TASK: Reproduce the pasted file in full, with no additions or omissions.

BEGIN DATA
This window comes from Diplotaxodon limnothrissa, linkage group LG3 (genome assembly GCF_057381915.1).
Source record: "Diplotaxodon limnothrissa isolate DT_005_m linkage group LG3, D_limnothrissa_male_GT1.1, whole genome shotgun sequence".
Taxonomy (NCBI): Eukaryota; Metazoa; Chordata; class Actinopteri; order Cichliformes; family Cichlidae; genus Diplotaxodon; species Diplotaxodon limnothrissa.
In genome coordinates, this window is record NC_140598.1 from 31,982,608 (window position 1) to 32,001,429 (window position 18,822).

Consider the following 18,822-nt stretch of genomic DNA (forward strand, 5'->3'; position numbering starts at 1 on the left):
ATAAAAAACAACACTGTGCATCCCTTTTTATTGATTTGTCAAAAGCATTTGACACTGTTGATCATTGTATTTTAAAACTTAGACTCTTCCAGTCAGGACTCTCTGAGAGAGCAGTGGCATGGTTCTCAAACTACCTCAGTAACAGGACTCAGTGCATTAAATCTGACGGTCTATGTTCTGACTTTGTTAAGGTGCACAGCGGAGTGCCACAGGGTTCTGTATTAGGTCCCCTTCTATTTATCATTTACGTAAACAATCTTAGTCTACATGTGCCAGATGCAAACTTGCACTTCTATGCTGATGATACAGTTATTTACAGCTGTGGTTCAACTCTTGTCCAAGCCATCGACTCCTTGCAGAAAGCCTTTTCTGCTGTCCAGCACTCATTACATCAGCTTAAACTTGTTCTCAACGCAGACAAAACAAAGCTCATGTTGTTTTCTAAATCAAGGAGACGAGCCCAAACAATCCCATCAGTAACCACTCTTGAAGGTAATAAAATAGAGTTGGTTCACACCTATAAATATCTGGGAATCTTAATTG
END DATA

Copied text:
This window comes from Diplotaxodon limnothrissa, linkage group LG3 (genome assembly GCF_057381915.1).
Source record: "Diplotaxodon limnothrissa isolate DT_005_m linkage group LG3, D_limnothrissa_male_GT1.1, whole genome shotgun sequence".
Taxonomy (NCBI): Eukaryota; Metazoa; Chordata; class Actinopteri; order Cichliformes; family Cichlidae; genus Diplotaxodon; species Diplotaxodon limnothrissa.
In genome coordinates, this window is record NC_140598.1 from 31,982,608 (window position 1) to 32,001,429 (window position 18,822).

Consider the following 18,822-nt stretch of genomic DNA (forward strand, 5'->3'; position numbering starts at 1 on the left):
ATAAAAAACAACACTGTGCATCCCTTTTTATTGATTTGTCAAAAGCATTTGACACTGTTGATCATTGTATTTTAAAACTTAGACTCTTCCAGTCAGGACTCTCTGAGAGAGCAGTGGCATGGTTCTCAAACTACCTCAGTAACAGGACTCAGTGCATTAAATCTGACGGTCTATGTTCTGACTTTGTTAAGGTGCACAGCGGAGTGCCACAGGGTTCTGTATTAGGTCCCCTTCTATTTATCATTTACGTAAACAATCTTAGTCTACATGTGCCAGATGCAAACTTGCACTTCTATGCTGATGATACAGTTATTTACAGCTGTGGTTCAACTCTTGTCCAAGCCATCGACTCCTTGCAGAAAGCCTTTTCTGCTGTCCAGCACTCATTACATCAGCTTAAACTTGTTCTCAACGCAGACAAAACAAAGCTCATGTTGTTTTCTAAATCAAGGAGACGAGCCCAAACAATCCCATCAGTAACCACTCTTGAAGGTAATAAAATAGAGTTGGTTCACACCTATAAATATCTGGGAATCTTAATTG